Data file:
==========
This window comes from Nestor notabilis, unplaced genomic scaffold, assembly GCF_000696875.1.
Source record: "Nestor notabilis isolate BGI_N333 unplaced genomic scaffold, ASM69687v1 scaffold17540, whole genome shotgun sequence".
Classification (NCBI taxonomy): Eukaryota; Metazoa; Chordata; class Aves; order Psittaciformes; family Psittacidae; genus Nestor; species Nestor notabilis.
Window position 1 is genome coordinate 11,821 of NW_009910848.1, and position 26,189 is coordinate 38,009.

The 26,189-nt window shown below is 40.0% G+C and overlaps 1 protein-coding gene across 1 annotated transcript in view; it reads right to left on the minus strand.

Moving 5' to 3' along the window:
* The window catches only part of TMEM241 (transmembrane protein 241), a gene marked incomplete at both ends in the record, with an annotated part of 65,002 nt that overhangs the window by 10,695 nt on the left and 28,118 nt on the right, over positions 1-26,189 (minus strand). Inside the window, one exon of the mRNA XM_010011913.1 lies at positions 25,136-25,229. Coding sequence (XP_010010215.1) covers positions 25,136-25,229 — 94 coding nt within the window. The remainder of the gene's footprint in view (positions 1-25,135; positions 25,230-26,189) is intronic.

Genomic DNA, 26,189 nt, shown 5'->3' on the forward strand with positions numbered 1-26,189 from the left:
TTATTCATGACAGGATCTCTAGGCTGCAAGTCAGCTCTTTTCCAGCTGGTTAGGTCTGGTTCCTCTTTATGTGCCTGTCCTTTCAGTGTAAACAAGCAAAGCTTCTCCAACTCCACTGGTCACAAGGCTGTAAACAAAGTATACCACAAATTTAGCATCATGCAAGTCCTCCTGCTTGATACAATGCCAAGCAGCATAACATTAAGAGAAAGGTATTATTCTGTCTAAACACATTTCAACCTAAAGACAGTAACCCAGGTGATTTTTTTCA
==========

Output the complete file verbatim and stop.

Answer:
This window comes from Nestor notabilis, unplaced genomic scaffold, assembly GCF_000696875.1.
Source record: "Nestor notabilis isolate BGI_N333 unplaced genomic scaffold, ASM69687v1 scaffold17540, whole genome shotgun sequence".
Classification (NCBI taxonomy): Eukaryota; Metazoa; Chordata; class Aves; order Psittaciformes; family Psittacidae; genus Nestor; species Nestor notabilis.
Window position 1 is genome coordinate 11,821 of NW_009910848.1, and position 26,189 is coordinate 38,009.

The 26,189-nt window shown below is 40.0% G+C and overlaps 1 protein-coding gene across 1 annotated transcript in view; it reads right to left on the minus strand.

Moving 5' to 3' along the window:
* The window catches only part of TMEM241 (transmembrane protein 241), a gene marked incomplete at both ends in the record, with an annotated part of 65,002 nt that overhangs the window by 10,695 nt on the left and 28,118 nt on the right, over positions 1-26,189 (minus strand). Inside the window, one exon of the mRNA XM_010011913.1 lies at positions 25,136-25,229. Coding sequence (XP_010010215.1) covers positions 25,136-25,229 — 94 coding nt within the window. The remainder of the gene's footprint in view (positions 1-25,135; positions 25,230-26,189) is intronic.

Genomic DNA, 26,189 nt, shown 5'->3' on the forward strand with positions numbered 1-26,189 from the left:
TTATTCATGACAGGATCTCTAGGCTGCAAGTCAGCTCTTTTCCAGCTGGTTAGGTCTGGTTCCTCTTTATGTGCCTGTCCTTTCAGTGTAAACAAGCAAAGCTTCTCCAACTCCACTGGTCACAAGGCTGTAAACAAAGTATACCACAAATTTAGCATCATGCAAGTCCTCCTGCTTGATACAATGCCAAGCAGCATAACATTAAGAGAAAGGTATTATTCTGTCTAAACACATTTCAACCTAAAGACAGTAACCCAGGTGATTTTTTTCA